In One Form or Another

A P R I L   2 0 1 6

I once caught a very large fish. As it appeared from the depths of the sea off the west coast of Canada I saw it was longer than my arm, and I knew I couldn’t pull it into the kayak I was in — there wasn’t room in there for both of us. The sky was gray and close; the wind had picked up, blowing spray in my face; the rise and fall of the sea made my little boat unstable. I tied the line onto the kayak so the fish would stay close to the boat, its green body swimming next to me while I paddled to the shore of a small, uninhabited island. When I landed I pulled the fish up onto the pebbled beach. It thrashed and water2quivered, lay still, then thrashed again and again. I took my hunting knife from its sheath on my belt and plunged the blade just behind the fish’s head, severing its spine. At that moment I felt a surge of energy like an electric shock explode up my arm and into my body. Later that night my friends and I ate the fish, but in that moment, as the surge of energy entered my body, I felt I had absorbed its life force. It turned into me.

Yesterday I was making a soup. As I sliced the carrots I remembered that fish and its gift, and realized the carrots were doing the same thing. The carrots, like the fish in its sea, had led private lives in the dark earth somewhere, had been pulled out and now submitted themselves to my knife. There was no surge of electricity that I could feel as I chopped the carrots, but the gift was the same.

This world is constantly feeding us like that. Even this breath we are drawing in right now — the life-gift of plants — offers up its power to us, keeping the continuity of life happening. All of us are brimming with this accumulated life force given from countless sources — carrots and fish and air — plus vast gifts more intangible but no less vital, like the perseverance and ingenuity of our ancestors: hunter-gatherers, nomads, farmers, singers, builders, scientists, or the gifts of our mothers and fathers, and their mothers and fathers, and theirs, all the way back, the parents whose caring for their little ones ensured our coming into being. The life force we breathe and move with pours into us from all this like the current of a great luminous river.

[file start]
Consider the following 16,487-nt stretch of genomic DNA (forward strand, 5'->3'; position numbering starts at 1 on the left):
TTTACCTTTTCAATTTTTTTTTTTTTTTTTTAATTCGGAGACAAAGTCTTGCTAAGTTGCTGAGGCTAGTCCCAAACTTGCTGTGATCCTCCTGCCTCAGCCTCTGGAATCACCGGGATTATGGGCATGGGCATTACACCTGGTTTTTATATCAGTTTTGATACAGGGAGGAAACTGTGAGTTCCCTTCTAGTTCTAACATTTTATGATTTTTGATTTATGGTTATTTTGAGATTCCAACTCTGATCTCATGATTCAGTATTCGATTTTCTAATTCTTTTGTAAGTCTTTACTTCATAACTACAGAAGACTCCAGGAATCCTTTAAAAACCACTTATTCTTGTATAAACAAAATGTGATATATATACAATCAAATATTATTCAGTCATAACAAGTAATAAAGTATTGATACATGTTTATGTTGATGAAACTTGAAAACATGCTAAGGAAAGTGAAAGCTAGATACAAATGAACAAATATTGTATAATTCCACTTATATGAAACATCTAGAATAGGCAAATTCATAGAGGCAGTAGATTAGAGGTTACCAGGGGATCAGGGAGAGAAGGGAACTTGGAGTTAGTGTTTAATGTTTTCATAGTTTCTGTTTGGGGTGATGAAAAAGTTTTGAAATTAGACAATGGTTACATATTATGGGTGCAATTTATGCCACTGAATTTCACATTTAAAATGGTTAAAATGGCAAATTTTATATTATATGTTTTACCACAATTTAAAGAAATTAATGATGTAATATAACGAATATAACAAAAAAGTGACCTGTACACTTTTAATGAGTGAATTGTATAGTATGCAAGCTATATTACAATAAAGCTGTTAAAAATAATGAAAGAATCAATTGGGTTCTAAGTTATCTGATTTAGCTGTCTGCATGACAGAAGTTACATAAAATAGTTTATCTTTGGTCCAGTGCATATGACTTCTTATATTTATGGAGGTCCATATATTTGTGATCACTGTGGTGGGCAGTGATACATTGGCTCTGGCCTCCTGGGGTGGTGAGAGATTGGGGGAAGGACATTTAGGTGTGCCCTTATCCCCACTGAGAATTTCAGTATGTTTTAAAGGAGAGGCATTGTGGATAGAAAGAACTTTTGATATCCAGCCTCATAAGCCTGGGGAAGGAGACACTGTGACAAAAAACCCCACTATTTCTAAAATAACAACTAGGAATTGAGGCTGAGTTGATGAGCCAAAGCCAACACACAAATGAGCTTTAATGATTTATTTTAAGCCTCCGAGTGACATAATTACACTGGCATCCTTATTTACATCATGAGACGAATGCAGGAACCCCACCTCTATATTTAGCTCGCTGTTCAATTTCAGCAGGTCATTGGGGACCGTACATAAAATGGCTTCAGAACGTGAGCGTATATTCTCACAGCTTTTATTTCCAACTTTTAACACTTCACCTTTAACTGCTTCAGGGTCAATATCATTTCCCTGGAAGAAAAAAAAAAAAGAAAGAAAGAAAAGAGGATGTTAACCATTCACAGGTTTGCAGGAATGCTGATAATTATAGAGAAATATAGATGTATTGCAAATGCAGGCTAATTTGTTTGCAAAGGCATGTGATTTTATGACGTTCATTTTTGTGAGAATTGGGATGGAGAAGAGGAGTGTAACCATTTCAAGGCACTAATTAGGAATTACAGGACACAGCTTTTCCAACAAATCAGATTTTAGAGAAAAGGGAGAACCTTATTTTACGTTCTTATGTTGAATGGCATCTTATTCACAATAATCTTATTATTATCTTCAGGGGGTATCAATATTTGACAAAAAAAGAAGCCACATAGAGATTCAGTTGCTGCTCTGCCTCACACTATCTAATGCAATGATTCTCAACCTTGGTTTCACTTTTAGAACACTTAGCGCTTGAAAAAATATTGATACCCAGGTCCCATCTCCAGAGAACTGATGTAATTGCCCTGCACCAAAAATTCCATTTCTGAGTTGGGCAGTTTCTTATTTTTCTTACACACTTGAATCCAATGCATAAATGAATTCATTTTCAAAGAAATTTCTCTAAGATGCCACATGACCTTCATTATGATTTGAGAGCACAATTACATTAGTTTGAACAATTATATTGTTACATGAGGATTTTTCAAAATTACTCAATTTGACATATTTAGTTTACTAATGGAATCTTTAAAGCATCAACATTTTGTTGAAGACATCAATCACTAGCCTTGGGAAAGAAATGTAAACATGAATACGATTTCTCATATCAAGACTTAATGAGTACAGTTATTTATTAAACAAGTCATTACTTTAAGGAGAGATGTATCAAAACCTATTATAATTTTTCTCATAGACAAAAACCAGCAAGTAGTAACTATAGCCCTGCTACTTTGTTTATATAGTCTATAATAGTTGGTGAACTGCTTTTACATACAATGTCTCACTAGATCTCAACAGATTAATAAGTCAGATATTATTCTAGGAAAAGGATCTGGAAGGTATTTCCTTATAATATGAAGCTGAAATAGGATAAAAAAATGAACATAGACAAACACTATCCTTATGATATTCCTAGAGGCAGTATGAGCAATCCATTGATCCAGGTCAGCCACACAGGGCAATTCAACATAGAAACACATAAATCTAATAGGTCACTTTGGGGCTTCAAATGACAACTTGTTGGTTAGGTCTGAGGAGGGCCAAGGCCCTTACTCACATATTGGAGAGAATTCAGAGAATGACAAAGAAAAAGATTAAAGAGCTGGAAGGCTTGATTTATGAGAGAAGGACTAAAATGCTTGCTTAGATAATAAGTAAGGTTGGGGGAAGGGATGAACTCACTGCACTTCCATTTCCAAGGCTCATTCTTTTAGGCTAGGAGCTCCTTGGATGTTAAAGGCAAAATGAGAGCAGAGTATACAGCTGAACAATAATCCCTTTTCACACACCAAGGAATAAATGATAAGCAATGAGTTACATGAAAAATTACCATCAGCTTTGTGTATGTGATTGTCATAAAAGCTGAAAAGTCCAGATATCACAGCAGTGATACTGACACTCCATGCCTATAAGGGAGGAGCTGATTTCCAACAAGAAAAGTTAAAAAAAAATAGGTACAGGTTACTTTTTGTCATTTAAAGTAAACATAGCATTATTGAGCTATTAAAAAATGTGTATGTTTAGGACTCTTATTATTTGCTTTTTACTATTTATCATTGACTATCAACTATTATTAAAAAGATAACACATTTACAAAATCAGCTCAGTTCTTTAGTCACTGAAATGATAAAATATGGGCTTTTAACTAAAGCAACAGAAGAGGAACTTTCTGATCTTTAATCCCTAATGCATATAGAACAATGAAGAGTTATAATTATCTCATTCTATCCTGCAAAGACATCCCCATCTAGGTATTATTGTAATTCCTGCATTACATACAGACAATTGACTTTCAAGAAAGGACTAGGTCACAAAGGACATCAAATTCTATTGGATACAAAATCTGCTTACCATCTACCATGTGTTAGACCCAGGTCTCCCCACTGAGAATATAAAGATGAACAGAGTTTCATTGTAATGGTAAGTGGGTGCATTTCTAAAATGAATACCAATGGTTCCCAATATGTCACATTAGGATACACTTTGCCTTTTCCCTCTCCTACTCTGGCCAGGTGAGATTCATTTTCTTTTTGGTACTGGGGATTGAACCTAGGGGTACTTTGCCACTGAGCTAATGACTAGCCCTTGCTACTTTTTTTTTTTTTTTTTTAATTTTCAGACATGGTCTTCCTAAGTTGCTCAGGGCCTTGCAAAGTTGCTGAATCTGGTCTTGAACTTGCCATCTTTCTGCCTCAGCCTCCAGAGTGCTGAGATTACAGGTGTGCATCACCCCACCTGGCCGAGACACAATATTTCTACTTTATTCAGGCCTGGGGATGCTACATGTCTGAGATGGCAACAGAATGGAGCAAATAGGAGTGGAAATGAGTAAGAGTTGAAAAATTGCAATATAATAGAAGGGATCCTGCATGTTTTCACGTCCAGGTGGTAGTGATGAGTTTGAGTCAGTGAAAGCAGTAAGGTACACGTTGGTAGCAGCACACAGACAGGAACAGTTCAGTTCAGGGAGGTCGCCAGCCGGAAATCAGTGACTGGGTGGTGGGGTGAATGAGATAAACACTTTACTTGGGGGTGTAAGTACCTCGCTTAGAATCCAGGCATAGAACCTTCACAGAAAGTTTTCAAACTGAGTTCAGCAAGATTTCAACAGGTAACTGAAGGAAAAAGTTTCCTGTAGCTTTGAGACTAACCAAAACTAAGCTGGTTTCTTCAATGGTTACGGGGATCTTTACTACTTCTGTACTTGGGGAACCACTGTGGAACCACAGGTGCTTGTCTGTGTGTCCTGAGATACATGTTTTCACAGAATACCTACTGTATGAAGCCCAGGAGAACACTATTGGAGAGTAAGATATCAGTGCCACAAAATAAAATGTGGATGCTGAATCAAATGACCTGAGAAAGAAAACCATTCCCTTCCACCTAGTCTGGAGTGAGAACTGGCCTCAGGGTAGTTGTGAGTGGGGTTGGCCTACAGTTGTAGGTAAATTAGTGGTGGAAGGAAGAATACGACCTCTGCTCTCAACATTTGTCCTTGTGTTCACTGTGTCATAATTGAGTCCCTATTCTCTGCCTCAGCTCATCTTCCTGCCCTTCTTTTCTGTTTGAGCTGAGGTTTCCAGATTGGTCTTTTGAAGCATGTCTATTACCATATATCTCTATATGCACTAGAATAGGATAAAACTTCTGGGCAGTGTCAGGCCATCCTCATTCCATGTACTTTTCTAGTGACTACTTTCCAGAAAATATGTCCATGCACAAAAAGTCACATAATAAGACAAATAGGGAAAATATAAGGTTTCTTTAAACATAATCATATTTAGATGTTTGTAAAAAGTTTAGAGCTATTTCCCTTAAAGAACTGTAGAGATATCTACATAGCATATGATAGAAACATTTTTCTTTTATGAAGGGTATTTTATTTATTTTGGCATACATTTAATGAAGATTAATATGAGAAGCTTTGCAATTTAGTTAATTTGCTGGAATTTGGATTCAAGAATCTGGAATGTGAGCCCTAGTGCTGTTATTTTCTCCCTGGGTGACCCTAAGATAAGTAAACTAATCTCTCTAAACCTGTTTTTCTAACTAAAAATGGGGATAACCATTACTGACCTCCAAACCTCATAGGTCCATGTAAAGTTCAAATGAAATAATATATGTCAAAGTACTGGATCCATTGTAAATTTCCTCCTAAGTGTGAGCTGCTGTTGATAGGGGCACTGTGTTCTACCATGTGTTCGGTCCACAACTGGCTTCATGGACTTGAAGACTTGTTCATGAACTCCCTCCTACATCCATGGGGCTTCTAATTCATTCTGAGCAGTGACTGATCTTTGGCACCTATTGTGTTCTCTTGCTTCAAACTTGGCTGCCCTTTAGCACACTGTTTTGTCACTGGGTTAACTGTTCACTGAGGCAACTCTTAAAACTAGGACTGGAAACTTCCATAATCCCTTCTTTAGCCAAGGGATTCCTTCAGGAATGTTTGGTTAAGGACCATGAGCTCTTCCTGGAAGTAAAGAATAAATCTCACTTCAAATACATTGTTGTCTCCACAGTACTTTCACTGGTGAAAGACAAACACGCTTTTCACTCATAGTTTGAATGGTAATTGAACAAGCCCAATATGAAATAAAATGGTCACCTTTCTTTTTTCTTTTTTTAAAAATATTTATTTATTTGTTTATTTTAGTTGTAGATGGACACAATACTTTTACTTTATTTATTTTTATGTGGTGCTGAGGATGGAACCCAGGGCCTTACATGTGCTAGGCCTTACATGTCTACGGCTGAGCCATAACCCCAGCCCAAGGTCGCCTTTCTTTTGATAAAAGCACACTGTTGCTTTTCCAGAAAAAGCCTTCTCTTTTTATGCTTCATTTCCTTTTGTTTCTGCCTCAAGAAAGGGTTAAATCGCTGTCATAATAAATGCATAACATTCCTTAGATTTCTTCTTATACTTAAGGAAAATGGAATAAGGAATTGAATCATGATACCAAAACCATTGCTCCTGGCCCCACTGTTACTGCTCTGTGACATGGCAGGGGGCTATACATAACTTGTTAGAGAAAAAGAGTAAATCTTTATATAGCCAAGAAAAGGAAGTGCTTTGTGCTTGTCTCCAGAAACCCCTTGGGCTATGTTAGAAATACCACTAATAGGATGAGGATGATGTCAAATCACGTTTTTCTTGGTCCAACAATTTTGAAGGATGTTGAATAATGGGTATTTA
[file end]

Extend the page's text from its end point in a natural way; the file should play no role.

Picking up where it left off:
We can feel this directly, and we can also feel how this luminous current doesn’t stop inside us — it keeps flowing. What we have taken in, gives. This is happening right now, it doesn’t stop. Whether we are aware of it or not, the light of aliveness pours forth from us just as it pours into us. The aliveness of our seeing, hearing, and touching, the aliveness of our warm hearts, all of it continues to illuminate the world around us just as we are illuminated by it.

Of course there are obstructions in this great current of aliveness. Meanness, abuse, selfishness, fear — none of us escape being wounded by these things, or wounding others. Our job is to learn to get out of the way, to let the luminous current flow through us and not obstruct it. This is not so easy, but we can do it.

One thing that helps is remembering to bow — to bow in acknowledgement and awe of this current of aliveness that creates and sustains our own aliveness. What a vast gift it is! The simple humbleness of our bow — not necessarily outwardly but inwardly — in recognition of the unimaginable offering of a universe that makes our existence in this moment possible… this is what helps us get out of the way. To be here, alive with this aliveness, and not to be in its way, is the best luck we could have.

Even in sickness or the decline that precedes our death, the current of life still flows in its full vitality, if we get out of its way. Then it is not so much a physical vitality as a luminous one. For within this current of livingness that we are made of is an unquenchable light. It is the invisible light of becoming — so close we can’t see it — that ignites the whole drama of fish and farmers, fathers and mothers. But now the metaphor of a “current” or a “river” comes to its limit, because this gift of aliveness is not limited by river banks — it is more like a shoreless ocean of light, or what Inayat Khan describes as “the all-pervading life in space.”

Light, life — these two words spiral around and into each other until we cannot distinguish the difference. Ultimately, and intimately, our livingness is light — we are made of light. And yet even that word — light — meets its limit, for this invisible light is not the opposite of darkness, nor is it located in one place and not in another. In the same way, “the all-pervading life in space” is not the opposite of death. Ultimately, and intimately, there is no death. The fish, the sea, the soup, the air, the ancestors, us — we are all radiances of this invisible and timeless light. Or as Jack Kerouac tells it: “We’ve been here forever, in one form or another.” Bowing down, we know what he means.